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Review: Danganronpa: Trigger Happy Havoc

Marcus Estrada

Developer: Spike Chunsoft

Publisher: NIS America

Platform: PS Vita

Release Date: February 11, 2014

ESRB: M for Mature



Back in 2010, a game with the name of Danganronpa arrived on Japanese PSPs and never left the region. With the Vita out, Spike Chunsoft decided to bring their title to this newer handheld as well. It“s thanks to this more recent port and NIS America that Western gamers can finally get a taste of the oddball adventure game - and many have been waiting quite a while for the official debut! But what exactly is Dangaronpa: Trigger Happy Havoc?




Dangonronpa is a title focusing on a cast of teenagers with incredible skills. Each is the ultimate in their respective interest (such as baseball, business, and programming) and have been selected to go to an incredibly exclusive high school. Hope“s Peak Academy has long been known as the launch point for students that will make them set for life in their future careers. Unfortunately, as the introduction quickly reveals, something has gone seriously wrong at Hope“s Peak.


For some reason, aside from the newest entrants into the school, it is completely empty. Windows are covered with massive metal plates, the exit blocked by a vault-style door, and there“s also a weird bear ordering everyone around. This teddy bear-like being, named Monokuma, plainly states that the group of students are to be stuck in school for the rest of their lives. The only way to leave is to kill a classmate - and get away with it.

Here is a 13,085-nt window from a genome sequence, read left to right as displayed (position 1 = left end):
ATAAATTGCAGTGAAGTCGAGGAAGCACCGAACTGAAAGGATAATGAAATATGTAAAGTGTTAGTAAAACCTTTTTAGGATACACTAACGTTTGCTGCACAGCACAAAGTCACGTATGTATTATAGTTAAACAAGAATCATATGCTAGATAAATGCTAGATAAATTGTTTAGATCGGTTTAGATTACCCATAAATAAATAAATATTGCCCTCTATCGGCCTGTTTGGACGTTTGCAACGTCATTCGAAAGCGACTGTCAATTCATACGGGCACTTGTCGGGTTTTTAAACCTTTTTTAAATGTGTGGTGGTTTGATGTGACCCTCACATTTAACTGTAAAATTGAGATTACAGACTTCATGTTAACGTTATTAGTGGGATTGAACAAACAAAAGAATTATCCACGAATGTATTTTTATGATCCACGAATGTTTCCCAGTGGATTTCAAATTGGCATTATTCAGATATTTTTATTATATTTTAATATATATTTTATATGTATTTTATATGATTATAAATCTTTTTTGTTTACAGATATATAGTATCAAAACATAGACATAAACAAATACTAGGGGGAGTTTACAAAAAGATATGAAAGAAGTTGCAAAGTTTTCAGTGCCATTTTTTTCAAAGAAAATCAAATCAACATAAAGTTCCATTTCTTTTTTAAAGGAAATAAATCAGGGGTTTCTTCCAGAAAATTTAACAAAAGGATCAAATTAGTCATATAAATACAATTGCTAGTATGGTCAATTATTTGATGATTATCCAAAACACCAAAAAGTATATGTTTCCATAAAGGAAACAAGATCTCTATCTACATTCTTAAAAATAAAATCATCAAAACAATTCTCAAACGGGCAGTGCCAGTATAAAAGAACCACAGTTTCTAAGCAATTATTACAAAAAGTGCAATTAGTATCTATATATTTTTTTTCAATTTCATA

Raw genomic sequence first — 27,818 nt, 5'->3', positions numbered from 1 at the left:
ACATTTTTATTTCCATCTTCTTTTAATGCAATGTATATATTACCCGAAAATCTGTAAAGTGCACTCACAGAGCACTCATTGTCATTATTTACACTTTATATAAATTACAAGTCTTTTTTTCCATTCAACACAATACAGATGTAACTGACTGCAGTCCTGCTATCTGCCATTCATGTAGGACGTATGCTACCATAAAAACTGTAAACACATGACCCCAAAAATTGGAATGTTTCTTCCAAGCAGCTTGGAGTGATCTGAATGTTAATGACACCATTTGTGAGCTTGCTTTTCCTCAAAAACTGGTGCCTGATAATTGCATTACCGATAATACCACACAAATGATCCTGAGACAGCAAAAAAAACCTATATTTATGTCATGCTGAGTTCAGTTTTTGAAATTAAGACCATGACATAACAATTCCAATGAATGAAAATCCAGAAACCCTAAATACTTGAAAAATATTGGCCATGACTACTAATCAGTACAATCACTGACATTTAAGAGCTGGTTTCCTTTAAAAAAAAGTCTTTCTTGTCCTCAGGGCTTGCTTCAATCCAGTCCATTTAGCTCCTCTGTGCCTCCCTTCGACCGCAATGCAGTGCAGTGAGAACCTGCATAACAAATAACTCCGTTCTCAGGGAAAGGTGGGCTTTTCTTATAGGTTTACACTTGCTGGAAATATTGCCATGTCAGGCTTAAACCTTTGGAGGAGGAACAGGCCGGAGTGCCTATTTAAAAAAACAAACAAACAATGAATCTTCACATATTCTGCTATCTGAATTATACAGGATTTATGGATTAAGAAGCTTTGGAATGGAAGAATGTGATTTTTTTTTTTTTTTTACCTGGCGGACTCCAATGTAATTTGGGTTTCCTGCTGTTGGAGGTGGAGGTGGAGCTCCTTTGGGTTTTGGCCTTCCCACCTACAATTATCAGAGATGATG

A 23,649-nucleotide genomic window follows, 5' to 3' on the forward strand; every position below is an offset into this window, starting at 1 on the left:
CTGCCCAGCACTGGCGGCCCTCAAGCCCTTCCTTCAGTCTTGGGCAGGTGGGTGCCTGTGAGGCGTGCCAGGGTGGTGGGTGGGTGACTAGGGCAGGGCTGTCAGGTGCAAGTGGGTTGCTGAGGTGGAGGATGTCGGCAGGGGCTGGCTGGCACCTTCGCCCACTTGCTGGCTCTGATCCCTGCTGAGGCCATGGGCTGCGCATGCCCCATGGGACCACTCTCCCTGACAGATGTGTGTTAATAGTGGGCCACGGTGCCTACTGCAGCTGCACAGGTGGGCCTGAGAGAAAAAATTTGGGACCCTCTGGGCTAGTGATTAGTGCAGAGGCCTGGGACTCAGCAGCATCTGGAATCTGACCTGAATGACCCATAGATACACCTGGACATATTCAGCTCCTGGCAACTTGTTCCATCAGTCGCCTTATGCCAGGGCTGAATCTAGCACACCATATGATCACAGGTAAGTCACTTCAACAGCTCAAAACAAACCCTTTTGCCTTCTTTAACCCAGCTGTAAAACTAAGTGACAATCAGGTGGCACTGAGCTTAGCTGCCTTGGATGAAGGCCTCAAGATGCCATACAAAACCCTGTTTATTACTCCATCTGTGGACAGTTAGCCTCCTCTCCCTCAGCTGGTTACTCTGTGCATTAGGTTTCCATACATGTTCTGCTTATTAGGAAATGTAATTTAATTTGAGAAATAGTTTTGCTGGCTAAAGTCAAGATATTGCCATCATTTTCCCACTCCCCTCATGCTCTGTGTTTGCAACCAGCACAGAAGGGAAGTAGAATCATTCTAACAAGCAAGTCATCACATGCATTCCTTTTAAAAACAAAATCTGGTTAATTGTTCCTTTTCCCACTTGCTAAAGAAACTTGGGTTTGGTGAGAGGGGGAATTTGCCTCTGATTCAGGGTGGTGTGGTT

Of course, getting away with it entails fooling everyone during a trial between peers. If they peg the right person then that student is punished with death. However, point to the wrong person and everyone except the murder will receive death sentences. It seems ridiculous which is why no one wants to believe Monokuma is even capable of carrying out his threats! But soon enough they realize that the claims are real and every one of them is in mortal danger. Players take the role of an “average” student named Makoto and do their best to find clues, solve murders, and make sure innocents aren“t killed.




Playing Danganronpa reveals a host of varied gameplay modes that mix point and click adventure, visual novel, and a few other things. A lot of the game is spent watching the story unfold as characters discuss topics with a static image showing who“s speaking. On occasions, you have time to freely choose who to chat with or can scour crime scenes for important clues. Segments like these are played from a first-person perspective, although navigating the school is pretty dull. There is a map function to quickly warp between areas, at least. When on the hunt for clues you simply interact with static screens by clicking on objects to learn about them.


After watching events transpire and collecting clues, the gameplay shifts into a class trial mode. At this point, all the living classmates gather up and try to decide who among them has committed murder. This is a recurring event and only gets more stressful as the class body dwindles. As everyone presents their ideas (or accusations) it is your job to find the lies or mistakes and expose them. For better or for worse, almost all of your classmates are complete imbeciles meaning it“s on your shoulders to discern what really happened in each crime.